Weekend Reads 041924

Huawei has released details of how it manages its own cloud with a dynamic traffic allocation system optimized by machine learning and developed in response to surging demand for its services during the COVID-19 pandemic.

A jury has ordered Amazon Web Services to pay $525 million for infringing distributed data storage patents in a case brought by a technology outfit called Kove IO.

The BBC has just shared another video from its archives, this one showing a report about computer addicts from way back in 1983, when computers were just starting to find their way into the workplace and home.

Microsoft is currently testing a new way to showcase ads on the Windows 11 Start Menu, and it’s meant to encourage users to download more applications.

Google announced on Wednesday it will invest $1 billion in two submarine cables to create new routes between the US and Japan.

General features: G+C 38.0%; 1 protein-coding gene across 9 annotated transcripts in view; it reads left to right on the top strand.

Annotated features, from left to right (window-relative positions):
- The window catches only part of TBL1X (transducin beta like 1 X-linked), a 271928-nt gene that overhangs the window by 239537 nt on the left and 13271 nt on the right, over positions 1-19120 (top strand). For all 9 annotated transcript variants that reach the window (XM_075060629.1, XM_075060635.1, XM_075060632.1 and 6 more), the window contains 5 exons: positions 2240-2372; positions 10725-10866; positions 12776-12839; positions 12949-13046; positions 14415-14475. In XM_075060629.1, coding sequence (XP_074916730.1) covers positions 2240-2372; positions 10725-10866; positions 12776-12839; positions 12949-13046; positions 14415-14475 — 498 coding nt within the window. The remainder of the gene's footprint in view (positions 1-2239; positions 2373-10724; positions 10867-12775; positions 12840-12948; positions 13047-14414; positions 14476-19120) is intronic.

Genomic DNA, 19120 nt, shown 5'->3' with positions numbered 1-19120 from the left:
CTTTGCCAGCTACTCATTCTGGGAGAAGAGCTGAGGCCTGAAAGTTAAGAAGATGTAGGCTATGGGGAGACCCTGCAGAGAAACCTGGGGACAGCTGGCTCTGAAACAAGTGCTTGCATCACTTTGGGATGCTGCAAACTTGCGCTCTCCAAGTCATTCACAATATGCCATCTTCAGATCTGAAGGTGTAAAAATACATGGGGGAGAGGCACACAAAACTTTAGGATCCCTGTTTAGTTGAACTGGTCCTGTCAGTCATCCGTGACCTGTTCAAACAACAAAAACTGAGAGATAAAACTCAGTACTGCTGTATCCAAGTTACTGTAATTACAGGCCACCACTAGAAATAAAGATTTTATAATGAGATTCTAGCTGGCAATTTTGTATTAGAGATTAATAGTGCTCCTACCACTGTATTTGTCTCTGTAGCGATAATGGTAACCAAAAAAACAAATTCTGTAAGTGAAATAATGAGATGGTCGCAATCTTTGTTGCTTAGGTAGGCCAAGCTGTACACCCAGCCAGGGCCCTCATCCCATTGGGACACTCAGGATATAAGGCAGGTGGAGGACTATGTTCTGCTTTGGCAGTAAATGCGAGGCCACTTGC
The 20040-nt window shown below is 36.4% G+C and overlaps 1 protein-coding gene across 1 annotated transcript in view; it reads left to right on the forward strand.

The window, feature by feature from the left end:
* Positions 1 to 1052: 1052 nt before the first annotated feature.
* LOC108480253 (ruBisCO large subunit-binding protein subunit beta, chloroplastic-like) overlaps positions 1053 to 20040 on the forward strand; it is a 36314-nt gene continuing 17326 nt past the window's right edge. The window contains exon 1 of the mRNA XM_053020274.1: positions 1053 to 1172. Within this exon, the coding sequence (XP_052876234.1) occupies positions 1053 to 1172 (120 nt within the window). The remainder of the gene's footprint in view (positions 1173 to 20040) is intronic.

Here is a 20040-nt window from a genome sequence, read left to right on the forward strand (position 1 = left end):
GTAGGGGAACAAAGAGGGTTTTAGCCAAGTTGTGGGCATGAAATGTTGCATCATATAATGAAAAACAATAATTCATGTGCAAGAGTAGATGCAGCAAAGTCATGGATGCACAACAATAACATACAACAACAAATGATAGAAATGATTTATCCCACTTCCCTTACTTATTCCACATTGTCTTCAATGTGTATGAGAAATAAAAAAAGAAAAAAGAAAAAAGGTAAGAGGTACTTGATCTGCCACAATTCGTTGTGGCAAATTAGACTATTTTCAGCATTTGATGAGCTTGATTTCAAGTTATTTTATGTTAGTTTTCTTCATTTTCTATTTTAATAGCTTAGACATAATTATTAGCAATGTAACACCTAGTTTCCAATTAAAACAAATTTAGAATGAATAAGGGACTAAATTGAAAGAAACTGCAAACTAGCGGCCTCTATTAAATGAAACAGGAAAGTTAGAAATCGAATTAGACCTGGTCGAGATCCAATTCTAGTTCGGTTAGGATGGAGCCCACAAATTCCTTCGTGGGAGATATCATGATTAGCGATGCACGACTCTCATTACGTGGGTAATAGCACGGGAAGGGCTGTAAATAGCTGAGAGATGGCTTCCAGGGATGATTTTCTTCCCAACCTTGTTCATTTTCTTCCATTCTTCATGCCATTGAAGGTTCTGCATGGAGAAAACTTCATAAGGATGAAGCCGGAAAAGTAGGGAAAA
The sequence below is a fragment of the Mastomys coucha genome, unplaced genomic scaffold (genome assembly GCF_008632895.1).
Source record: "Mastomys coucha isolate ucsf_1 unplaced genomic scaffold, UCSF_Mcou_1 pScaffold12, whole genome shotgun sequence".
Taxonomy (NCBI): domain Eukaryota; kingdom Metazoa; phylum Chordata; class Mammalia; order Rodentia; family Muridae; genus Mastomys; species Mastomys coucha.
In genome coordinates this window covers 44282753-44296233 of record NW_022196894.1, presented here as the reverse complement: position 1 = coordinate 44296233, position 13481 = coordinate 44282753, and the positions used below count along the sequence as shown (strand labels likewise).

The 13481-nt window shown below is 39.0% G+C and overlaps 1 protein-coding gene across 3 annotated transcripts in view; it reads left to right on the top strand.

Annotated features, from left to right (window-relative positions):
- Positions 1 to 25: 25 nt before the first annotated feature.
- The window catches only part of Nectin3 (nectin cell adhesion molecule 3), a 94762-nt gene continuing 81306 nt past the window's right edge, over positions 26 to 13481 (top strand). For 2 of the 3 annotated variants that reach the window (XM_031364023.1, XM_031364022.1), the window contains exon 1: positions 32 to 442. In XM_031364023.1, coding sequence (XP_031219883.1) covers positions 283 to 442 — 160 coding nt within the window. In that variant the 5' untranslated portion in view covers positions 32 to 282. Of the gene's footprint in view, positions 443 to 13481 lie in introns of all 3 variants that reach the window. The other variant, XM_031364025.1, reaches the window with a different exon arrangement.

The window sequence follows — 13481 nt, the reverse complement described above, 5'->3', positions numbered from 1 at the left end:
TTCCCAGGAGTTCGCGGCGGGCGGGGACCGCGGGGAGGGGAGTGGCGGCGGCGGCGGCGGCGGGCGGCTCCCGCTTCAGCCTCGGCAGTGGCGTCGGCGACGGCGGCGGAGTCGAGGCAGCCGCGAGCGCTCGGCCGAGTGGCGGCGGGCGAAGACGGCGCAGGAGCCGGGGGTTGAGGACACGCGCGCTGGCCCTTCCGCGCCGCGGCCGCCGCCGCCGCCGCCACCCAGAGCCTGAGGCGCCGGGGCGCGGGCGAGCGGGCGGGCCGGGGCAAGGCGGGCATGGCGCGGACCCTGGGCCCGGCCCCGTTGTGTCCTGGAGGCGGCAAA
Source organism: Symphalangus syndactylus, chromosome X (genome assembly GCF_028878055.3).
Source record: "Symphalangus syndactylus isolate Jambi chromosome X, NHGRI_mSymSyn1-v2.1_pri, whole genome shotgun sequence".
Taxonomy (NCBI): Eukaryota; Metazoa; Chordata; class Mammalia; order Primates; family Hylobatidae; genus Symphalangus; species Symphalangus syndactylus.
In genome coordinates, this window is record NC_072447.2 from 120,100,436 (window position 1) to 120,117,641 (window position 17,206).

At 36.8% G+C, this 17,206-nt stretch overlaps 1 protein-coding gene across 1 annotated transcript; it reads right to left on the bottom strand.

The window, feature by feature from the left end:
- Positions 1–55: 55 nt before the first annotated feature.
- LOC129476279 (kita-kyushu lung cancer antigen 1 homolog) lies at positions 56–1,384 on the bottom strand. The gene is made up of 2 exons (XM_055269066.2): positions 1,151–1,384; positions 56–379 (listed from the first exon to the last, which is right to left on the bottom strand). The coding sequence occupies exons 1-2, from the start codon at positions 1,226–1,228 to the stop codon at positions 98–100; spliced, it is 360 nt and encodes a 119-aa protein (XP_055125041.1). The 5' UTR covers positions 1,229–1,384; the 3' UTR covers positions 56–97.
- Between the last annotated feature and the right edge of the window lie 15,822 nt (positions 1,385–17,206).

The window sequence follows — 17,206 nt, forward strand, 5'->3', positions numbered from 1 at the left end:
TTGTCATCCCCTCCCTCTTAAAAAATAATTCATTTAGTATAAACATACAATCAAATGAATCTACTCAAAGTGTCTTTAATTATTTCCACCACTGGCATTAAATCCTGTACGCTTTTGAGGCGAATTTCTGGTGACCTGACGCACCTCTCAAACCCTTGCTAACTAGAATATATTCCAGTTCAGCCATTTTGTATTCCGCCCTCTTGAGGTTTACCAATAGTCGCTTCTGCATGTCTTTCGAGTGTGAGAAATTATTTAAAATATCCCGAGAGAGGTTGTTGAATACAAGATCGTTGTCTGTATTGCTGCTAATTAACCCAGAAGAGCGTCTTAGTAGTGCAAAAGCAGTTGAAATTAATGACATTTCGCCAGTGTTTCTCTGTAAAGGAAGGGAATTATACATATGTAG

While writing about Git, I’ve noticed that a lot of folks struggle with Git’s error messages. I’ve had many years to get used to these error messages so it took me a really long time to understand why folks were confused.

If the prognosticators at IDC are correct, four years from now as 2028 is coming to a close, the service providers as a group will comprise more than two thirds of server and storage revenues for that year.

Alibaba Cloud has detailed the telemetry tool it uses to look out for glitches in customers’ virtual networks, and revealed it’s reduced the number of personnel dedicated to troubleshooting by 86 percent since developing the system.

We know Google search results are being hammered by the proliferation of AI garbage, and the web giant’s attempts to curb the growth of machine-generated drivel haven’t helped all that much.

Information and decision-making power now flowed straight to the top. Decades later when the first crop was felled, vast fortunes were made, tree by standardized tree. The clear-felled forests were replanted, with hopes of extending the boom.